With the Frankfurt Book Fair practically here, we’re rushing around the Open Letter offices desperately preparing for all the
So things might be a bit quite online for the next few days. But come next week, we’re hoping to provide some image heavy posts about our first trip to the FBF.
I’ve heard that to be cool in Frankfurt, you have to be reading some hip, slightly obscure books that you can toss casually into late-night, half-drunk conversations.
I always have a hell of a time figuring out what to bring on these 6+ hour plane rides, but a few books just arrived that I’m really excited about and seem to fit this billing:
Autonauts of the Cosmoroute by Julio Cortazar and Carol Dunlop will be out next month from Archipelago. Unfortunately, I just finished reading this (and writing a review for The Quarterly Conversation), so I can’t bring it, although I plan on mentioning it every chance I get. Seriously—this book is amazing.
John Siciliano at Penguin just sent me the new translation of Knut Hamsun’s Growth of the Soil . I’ve heard over and over how great this book is, but refused to buy the crappy looking Vintage mass market edition (again, snobbery) . Thankfully, this is part of the Penguin Classics line now, in a completely readable format.
Finally, I’m also excited about Bohumil Hrabal’s In-House Weddings, which just came out from Northwestern. Here’s a clip from the jacket copy:
Inspired by “Mrs. Tolstoy and Mrs. Dostoevsky, whose biographies about their husbands have now been published in Prague,” Bohumil Hrabal decided to produce his own autobiographical work, ostensibly fiction, from his wife’s point of view. He would write, he said, “not a putdown about myself, but a little bit of how it all was, that marriage of ours, with myself as a jewel and adornment of our life together.”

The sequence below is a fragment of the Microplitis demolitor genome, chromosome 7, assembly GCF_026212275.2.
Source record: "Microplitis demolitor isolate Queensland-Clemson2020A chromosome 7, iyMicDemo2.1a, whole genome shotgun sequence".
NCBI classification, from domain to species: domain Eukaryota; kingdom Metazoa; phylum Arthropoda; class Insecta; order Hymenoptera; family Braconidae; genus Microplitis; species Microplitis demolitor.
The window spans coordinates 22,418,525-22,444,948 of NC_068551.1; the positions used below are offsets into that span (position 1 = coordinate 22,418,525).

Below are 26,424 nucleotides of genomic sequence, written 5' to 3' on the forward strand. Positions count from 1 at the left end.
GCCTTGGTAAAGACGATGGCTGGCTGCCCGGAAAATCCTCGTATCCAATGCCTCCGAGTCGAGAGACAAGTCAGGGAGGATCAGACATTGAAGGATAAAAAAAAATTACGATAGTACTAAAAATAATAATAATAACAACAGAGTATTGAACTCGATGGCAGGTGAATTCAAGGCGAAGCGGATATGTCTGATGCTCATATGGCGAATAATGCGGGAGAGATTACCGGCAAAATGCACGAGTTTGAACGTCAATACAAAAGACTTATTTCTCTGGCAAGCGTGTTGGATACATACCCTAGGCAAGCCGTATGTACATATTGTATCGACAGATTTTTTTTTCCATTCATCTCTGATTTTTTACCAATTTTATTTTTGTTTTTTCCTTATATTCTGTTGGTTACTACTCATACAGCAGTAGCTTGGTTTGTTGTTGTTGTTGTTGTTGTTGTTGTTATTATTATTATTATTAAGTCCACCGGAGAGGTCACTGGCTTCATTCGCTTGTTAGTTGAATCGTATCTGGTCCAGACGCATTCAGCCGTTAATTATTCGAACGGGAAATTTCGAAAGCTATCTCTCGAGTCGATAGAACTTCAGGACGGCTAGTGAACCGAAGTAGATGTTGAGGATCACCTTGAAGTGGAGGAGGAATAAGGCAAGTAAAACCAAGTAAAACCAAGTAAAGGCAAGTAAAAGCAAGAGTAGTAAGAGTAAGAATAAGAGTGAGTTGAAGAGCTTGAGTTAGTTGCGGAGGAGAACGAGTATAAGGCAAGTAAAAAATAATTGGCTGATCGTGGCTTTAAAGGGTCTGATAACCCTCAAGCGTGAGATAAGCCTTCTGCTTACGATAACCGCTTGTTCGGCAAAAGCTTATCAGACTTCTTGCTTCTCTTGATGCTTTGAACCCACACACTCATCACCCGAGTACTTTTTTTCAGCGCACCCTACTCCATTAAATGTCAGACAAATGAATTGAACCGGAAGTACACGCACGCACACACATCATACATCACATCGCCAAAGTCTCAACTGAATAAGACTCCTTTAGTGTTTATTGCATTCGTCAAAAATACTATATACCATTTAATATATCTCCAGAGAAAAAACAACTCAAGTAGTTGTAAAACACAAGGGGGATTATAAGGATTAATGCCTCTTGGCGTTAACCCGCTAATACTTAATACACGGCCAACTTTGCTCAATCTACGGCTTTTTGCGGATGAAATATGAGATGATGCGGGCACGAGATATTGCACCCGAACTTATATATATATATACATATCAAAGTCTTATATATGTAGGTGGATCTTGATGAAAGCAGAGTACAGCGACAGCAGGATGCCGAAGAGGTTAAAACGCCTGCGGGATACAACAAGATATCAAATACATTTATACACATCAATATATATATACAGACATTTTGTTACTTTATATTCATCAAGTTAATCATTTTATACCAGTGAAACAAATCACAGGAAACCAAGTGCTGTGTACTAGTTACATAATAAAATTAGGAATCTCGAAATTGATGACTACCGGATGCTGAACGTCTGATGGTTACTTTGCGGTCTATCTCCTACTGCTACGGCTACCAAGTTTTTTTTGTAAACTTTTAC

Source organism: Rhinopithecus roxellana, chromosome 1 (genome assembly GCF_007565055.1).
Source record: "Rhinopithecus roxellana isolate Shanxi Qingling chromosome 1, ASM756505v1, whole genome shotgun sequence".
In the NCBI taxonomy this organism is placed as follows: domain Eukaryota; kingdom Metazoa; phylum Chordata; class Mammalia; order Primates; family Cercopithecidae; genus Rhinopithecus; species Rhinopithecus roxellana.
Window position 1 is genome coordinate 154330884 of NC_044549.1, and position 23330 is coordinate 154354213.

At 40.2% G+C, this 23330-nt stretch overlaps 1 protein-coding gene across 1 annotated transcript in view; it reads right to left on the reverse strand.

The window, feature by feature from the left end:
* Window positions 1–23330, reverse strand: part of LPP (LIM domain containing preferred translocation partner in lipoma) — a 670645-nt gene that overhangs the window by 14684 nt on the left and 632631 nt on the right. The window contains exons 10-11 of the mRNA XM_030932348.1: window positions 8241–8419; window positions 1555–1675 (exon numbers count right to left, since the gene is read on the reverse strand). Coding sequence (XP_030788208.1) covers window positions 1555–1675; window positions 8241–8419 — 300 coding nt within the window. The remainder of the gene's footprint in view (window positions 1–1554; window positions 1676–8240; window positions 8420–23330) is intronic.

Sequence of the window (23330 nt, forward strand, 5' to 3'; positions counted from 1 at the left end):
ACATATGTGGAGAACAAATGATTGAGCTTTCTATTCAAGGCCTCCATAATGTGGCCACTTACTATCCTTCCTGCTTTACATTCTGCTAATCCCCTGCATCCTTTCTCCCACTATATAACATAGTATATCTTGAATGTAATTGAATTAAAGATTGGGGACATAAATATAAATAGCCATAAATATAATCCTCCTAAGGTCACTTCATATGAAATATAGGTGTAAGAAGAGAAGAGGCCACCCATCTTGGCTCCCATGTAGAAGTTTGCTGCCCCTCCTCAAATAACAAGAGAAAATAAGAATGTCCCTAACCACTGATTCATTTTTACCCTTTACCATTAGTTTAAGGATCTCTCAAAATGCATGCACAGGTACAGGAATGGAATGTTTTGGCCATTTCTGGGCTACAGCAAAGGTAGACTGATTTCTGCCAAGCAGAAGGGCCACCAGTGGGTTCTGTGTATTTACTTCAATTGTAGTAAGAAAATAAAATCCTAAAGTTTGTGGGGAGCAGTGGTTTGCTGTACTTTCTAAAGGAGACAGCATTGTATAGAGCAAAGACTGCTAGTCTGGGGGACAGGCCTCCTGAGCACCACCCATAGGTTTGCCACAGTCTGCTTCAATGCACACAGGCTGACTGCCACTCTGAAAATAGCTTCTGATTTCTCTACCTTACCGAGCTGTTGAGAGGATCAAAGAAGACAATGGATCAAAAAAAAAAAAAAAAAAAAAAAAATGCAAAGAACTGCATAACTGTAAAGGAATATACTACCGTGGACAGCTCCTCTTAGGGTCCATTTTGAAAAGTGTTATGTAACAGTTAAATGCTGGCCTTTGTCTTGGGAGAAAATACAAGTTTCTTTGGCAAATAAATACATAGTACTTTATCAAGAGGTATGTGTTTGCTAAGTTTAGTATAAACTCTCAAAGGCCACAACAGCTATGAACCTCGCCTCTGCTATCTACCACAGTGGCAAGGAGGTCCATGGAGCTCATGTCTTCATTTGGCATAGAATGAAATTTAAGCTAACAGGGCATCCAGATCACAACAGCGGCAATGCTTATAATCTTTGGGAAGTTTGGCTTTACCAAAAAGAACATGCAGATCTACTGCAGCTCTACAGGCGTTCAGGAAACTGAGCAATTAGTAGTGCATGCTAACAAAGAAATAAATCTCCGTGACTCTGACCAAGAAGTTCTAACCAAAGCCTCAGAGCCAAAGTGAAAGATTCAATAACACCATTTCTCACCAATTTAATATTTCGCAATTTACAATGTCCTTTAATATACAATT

Imagine the most baroque excesses of Goethe, Shakespeare, and Poe, blended together and poured into a single book: That is The Nightwatches of Bonaventura. Ophelia and Hamlet fall in love in a madhouse, suicidal young men deliver mournful and heartfelt. . .
In 1899, Maurice Ravel wrote “Pavane pour une infante défunte” (“Pavane for a Dead Princess”) for solo piano (a decade later, he published an orchestral version). The piece wasn’t written for a particular person; Ravel simply wanted to compose a. . .
Fiston Mwanza Mujila is an award-winning author, born in the Democratic Republic of Congo, who now, at 33, lives in Austria. From what I could find, much of his work is influenced by the Congo’s battle for independence and its. . .
Twenty-One Days of a Neurasthenic is not a novel in the traditional sense. Rather, it is a collection of vignettes recorded by journalist Georges Vasseur in his diary during a month spent in the Pyrenées Mountains to treat his nervous. . .
Founded in 1960 by such creative pioneers as George Perec, Raymond Queneau and Italo Calvino, the Oulipo, shorthand for Ouvroir de littérature potentielle, came about in when a group of writers and mathematicians sought constraints to find new structures and. . .
There’s little to say about a series of prose poems that willfully refuse to identify pronoun antecedents. Or perhaps there are a million things. The poems in Morse, My Deaf Friend— the chapbook by Miloš Djurdjević published by Ugly Duckling. . .
The Crimson Thread of Abandon is the first collection of short fiction available in English by the prolific Japanese writer and all-around avant-garde trickster Terayama Shūji, who died in 1983 at the age of 47. This collection would be important. . .
Last year, NYRB Classics introduced English-language readers to Catalan writer Josep Pla with Peter Bush’s translation of The Gray Notebook. In that book, Pla wrote about life in Spain during an influenza outbreak soon after World War I, when. . .
“Your bile is stagnant, you see sorrow in everything, you are drenched in melancholy,” my friend the doctor said.
bq. “Isn’t melancholy something from previous centuries? Isn’t some vaccine against it yet, hasn’t medicine taken care of it yet?” I. . .
What to make of Vano and Niko, the English translation of Erlom Akhvlediani’s work of the same name, as well as the two other short books that comprise a sort of trilogy? Quick searches will inform the curious reader that. . .